The need to be able to tell the time in the middle of the night when all around was darkness. However, at the end of the 1800s, when the new invention of "electricity" was soon to creep into the lives of everyday folk, the need for such an elaborate timepiece was reduced significantly.
It was really only because of mans' fascination and increasing awareness of mechanics, and especially the study of horology, that the repeating watch continued to be perfected throughout the early part of the 19th Century. Famous names associated with the creation are Breguet, Thomas Thompion and Daniel Quare. Breguet was to have an impact later on with improvements to the repeating mechanism that made it a precise instrument, while Quare and Thompion are attributed with the first invention of a repeater around 1685.
Thompion and Quare were head-to-head in a battle to prove that each had created the repeater movement first and it was only when King James II made the final decision that the matter was finalized. It was judged that Quare had the more practical solution and so his patent was accepted in 1687. Quare's first repeater was the quarter hour mechanism which he continued to improve as best he could throughout his lifetime but it would be others who improved the repeater significantly .
The repeater movement was improved by reducing the overall size of the mechanism and also reducing the intervals that the watch was capable of striking. 1695 saw Quare's original quarter hour movement reduced to 7-1/2 minutes. 1710 saw the introduction of a 5-minute repeater by Samuel Watson and some forty years later in England, Thomas Mudge created a minute repeater.
Mudge's minute repeater was considered an incredible achievement, and it was, but it and all other repeaters still suffered from a major setback - mis-striking. It was not uncommon for a watch to miss-strike, resulting in confusion over what time it actually was. Enter Abraham Breguet.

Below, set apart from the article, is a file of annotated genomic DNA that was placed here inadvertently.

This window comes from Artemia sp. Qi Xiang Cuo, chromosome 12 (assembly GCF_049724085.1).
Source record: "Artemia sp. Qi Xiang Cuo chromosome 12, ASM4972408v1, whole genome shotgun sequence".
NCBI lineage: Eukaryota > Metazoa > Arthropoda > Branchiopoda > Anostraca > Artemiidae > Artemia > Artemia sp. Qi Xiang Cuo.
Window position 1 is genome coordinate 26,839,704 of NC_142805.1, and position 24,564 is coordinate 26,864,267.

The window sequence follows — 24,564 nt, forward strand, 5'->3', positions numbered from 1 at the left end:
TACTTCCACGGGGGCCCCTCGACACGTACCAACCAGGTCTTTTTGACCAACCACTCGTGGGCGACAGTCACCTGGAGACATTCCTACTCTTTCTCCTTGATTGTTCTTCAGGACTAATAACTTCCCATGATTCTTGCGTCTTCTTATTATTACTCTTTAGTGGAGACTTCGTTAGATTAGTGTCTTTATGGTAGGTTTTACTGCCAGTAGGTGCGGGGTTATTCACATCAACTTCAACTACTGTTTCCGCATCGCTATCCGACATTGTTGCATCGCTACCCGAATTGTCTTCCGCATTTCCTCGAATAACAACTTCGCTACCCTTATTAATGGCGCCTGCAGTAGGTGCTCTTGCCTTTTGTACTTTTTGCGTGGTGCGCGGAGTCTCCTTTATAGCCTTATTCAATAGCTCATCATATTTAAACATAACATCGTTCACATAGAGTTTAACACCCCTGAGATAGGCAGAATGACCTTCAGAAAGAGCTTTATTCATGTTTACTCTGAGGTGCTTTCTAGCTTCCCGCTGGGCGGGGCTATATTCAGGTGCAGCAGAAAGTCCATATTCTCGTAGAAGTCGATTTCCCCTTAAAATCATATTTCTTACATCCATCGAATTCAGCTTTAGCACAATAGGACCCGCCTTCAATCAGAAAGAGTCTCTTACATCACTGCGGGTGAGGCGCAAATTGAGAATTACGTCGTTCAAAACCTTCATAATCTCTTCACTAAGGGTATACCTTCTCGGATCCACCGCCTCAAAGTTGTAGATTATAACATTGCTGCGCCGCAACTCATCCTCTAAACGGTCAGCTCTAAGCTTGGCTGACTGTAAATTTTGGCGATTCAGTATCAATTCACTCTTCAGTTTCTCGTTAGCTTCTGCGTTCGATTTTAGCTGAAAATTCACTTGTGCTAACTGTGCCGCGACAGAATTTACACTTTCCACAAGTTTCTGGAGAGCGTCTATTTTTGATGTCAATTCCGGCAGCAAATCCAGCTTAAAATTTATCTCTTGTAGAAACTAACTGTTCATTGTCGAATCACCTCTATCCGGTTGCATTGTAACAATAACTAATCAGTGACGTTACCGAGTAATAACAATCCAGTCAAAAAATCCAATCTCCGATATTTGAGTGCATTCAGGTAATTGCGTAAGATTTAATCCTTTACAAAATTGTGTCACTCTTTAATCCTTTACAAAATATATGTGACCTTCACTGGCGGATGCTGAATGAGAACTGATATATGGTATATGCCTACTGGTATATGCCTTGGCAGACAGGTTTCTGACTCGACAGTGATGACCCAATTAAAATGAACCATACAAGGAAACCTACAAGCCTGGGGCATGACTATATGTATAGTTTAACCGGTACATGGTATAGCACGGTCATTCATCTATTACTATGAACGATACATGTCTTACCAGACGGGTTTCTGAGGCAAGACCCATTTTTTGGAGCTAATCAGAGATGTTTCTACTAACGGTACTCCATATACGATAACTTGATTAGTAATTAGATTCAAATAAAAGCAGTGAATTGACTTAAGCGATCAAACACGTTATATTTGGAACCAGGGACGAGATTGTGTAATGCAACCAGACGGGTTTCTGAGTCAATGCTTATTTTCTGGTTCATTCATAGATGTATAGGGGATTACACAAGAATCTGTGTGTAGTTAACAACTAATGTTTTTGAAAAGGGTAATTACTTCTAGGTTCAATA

Breguet invented something termed an "all-or-nothing" mechanism which stopped any mis-striking of the repeater movement. The device worked by preventing the repeater from initiating a full strike cycle unless the lever is pressed completely down. This was a significant invention as it made repeaters considerably more accurate and eliminated any incorrect strikes being given.
The invention of the all-or-nothing piece gave added impetus for great watch makers to continue to build smaller and smaller watches, until eventually a watch was made that could be worn on the wrist - the repeater wristwatch.
The repeater wristwatch was first made around 1892 but never really became that popular. The cost was well beyond most ordinary folk and so repeaters were often left unsold for many years. Many watch makers forgot all about the repeater wristwatch unless they received a specific order for one, in which case they were paid before the watch was delivered. Only quality manufacturers took on the task of building such watches and many bare the names of great watch makers like Piguet, Patek Philippe and Vacheron & Constantin.
Around the early 1930s the Driva Repeater was manufactured on a scale not before seen in repeater wristwatch production. Even this attempt failed however, with only 1500 rolling off the production line before production ceased. It appeared that even when a manufacturer made the repeater wristwatch affordable, nobody wanted it. Oh, with the benefit of hindsight!
Today the collector can pick up one of the most popular of all repeater wristwatches, the 5-minute repeating watch by Kelek. I have seen good examples available for around $5000 to $8000, a remarkable price given that these are still highly complex mechanisms. The movement is from Dubois Depraz.
Today there is an abundance of repeater wristwatches available from the likes of Patek, Piguet and Blancpain to name a few. Maybe these aren't the most affordable of brands but there are also Seiko watches for only a few hundred dollars.
Angelus made the Tinkler, which was a quarter repeating watch but again it failed to make a real impression with buyers.
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